2005 Lions Tour of New Zealand
In terms of personnel, the just-completed Lions tour to New Zealand was the largest rugby tour in history, the Lions arriving with more than double the usual quota of players and management. With little time to adapt to each other and prepare for New Zealand conditions, technology was the key component in getting the players and coaches on the same wavelength.
From the outset, Lions video analyst Gavin Scott said the tourists were quick to embrace SportsCode, the simplicity, flexibility and easy use of the equipment being the cornerstone to the quick transfer of common information. Bringing together four nations to play as one within a minimal amount of time was the most pressing challenge facing the Lions and where SportsCode played a pivotal role. "Using SportsCode meant we could take a lot of information and get through it quite quickly,'' Scott said.
"From a coach's perspective, a number of them hadn't used the system before so it was important it was simple to use and easy to pick up because they were going to be using it a lot and they didn't have a lot of time to have a lot of training.
"That's the beauty of SportsCode, it's such an easy system to learn that the guys, particularly the England coaches who had never used it before, picked it up really easily and really enjoyed using it.''
With minimal training required, Scott was able to leave the coaches to their own devices, enabling the respective team mentors to build their own presentations. In essence it cut down the time spent on the training process.
"It was the same with the players,'' Scott said. "There were a reasonable number of players who had used SportsCode before but also a lot of them who hadn't and the ones that hadn't picked it up really quickly and found what they wanted from it without having to do too much training.''
Before the tour, the Scotland, Wales and Ireland rugby unions had all used the SportsCode system. "England don't currently but I think they are just about to buy some because of what they've seen on the tour,'' Scott said.
With computers providing coaches the luxury of having the game at their fingertips, there is the opportunity to review real time information of specific incidents as well as the overall unfolding of the match for debriefing purposes afterwards.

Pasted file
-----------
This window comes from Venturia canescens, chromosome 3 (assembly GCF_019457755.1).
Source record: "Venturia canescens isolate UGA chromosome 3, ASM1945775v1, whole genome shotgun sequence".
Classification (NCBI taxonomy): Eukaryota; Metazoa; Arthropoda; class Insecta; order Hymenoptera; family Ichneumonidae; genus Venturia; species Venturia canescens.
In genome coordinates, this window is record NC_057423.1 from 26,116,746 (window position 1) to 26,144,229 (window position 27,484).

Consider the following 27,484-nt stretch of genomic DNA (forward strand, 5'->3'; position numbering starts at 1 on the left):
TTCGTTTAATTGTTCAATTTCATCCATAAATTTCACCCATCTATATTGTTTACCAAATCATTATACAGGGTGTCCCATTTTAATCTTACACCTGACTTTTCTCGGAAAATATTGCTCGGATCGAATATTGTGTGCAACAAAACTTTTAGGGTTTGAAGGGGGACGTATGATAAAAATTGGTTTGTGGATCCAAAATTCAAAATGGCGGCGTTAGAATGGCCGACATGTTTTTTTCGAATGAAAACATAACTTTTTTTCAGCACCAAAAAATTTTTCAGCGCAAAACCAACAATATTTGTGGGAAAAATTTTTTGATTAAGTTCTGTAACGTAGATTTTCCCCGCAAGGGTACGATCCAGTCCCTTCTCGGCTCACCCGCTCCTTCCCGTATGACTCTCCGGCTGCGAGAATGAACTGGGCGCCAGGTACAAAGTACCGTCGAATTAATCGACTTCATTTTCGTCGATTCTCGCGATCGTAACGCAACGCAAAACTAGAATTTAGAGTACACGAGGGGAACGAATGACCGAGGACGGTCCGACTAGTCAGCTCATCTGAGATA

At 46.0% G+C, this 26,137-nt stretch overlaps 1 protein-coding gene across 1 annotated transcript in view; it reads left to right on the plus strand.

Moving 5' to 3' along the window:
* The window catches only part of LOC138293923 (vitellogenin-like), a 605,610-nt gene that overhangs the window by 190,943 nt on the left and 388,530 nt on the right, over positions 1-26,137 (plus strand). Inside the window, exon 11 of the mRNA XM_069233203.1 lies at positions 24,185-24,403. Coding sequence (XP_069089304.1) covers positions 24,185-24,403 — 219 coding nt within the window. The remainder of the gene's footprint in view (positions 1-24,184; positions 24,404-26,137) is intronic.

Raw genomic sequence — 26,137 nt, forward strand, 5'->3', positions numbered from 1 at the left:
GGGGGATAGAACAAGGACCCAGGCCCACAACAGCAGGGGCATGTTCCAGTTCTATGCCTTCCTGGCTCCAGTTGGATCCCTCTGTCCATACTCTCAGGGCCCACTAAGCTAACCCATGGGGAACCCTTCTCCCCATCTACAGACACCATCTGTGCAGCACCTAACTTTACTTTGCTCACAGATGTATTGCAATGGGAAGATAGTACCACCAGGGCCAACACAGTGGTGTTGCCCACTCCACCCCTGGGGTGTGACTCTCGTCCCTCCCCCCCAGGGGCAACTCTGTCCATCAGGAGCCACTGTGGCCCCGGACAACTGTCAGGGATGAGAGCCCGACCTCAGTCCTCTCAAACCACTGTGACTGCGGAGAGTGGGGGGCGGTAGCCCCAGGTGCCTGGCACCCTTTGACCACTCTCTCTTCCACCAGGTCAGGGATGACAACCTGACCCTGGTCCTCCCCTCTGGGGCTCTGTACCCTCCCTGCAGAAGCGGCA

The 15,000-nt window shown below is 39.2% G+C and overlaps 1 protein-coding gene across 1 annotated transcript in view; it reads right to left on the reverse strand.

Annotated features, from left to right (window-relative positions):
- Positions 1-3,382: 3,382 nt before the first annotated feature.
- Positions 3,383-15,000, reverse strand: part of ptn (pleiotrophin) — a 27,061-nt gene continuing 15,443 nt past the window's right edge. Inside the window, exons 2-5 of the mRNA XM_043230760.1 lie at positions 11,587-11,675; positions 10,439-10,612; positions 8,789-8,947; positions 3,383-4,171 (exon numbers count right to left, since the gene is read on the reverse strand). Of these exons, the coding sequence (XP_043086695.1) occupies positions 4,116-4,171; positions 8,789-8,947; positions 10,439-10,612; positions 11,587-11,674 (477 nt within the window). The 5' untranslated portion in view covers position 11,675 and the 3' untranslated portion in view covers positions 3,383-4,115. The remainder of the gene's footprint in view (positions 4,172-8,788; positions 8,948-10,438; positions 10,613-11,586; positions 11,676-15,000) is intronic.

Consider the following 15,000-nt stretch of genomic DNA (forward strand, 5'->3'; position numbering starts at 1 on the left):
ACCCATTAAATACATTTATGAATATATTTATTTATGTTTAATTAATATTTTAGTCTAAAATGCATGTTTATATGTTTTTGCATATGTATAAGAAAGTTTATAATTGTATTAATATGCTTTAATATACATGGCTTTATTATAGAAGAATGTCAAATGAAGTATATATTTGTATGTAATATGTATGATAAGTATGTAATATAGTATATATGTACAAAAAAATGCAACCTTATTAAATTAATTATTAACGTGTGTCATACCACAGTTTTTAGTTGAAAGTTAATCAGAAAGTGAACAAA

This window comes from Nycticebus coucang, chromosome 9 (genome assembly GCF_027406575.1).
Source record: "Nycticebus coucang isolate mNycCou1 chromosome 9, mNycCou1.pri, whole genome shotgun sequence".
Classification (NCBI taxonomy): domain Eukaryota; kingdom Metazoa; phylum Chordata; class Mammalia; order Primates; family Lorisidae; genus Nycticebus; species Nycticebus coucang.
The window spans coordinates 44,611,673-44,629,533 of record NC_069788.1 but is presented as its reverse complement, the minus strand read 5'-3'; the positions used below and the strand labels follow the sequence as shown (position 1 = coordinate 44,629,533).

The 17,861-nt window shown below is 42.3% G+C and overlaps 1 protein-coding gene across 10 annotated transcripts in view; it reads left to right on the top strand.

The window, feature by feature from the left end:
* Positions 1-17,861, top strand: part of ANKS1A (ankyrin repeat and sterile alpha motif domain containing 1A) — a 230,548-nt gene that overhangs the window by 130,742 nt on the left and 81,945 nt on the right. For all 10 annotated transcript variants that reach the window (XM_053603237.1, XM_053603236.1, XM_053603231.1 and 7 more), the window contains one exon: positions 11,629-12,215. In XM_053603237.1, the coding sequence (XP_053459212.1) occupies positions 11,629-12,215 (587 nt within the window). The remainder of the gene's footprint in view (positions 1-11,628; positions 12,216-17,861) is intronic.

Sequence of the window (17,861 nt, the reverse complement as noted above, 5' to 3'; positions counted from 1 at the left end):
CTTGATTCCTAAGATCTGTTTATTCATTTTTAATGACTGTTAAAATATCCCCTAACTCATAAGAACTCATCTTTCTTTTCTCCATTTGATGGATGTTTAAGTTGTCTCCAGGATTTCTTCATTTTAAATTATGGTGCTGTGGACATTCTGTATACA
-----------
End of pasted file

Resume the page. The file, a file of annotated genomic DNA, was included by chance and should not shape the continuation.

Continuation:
Because of limited time during a game, real time information usually relates to something a coach didn't see properly and wants to have another look at or a couple of different plays that can be compared, rather than delving into plays that need deeper analysis.
"The coaches may look at a lineout or a backline move and see if there's anything different that can be done next time they do it to improve it during the game,'' Scott said.
"A lot of the stuff that we do during the game cuts down the time we have to spend doing other things after the game but it also allows coaches to review certain parts of the game that they want to review for talking to the guys about at halftime or for getting messages onto the pitch and that sort of thing.''
With the mid-week team and the test team having their own set of coaches throughout the tour, both teams benefited from an equal amount of video work and the associated input. Six laptops were available in the team room at the respective hotels so players had access to their own games as well as opponents matches that they could look through during the preparation for matches.
Scott said player use of SportsCode during the tour had been fairly equal and was not frequented more by those who were familiar with the system but rather usage had followed traditional paths.
"You tend to get a lot of lineout forwards who will be fairly heavy users because they like to look at their own and opposition lineouts and certain other players will use it a bit less,'' he said.
The use of Apple equipment had also received strong endorsements throughout the tour. Initial hesitation at using something new quickly evaporated when it was found they weren't all that different at all."Because you can use things like Microsoft Office then it's almost the same as having a PC anyway,'' Scott said.
"Because some people were using them fresh, and again it's similar to SportsCode, it would have taken them less time to learn how to use an Apple than it would have done to use a PC for the first time. It's such an easy thing to pick up. You know where everything is on your Apple and connecting to the internet is dead easy and all that kind of thing. I think everyone's been really impressed and really enjoyed using the machines.''
Scott needed no convincing that the SportsCode/ Apple platform was the best set-up available.
"It's good because it's so flexible,'' he said. "You can design your own templates and you really get out of it what you put in. It can be designed so coaches can look at specific things in different ways and that's been one of the good things about this tour.
With so many different coaches from so many different places we have been able to put some things together quite quickly that suits all of them and in that respect it's gone very well.''
Scott has been a SportsCode user since 2002 and before that had used two or three other systems. He acknowledged "all give similar things'' but SportsCode was the standout product in its field.
"SportsCode's definitely the most flexible out of them all and it's the most powerful as well,'' he said. "You're able to compile lots of games and lots of information together and analyse it reasonably quickly. You can prepare presentations very quickly which is the key thing because that's what we're doing on a daily basis.''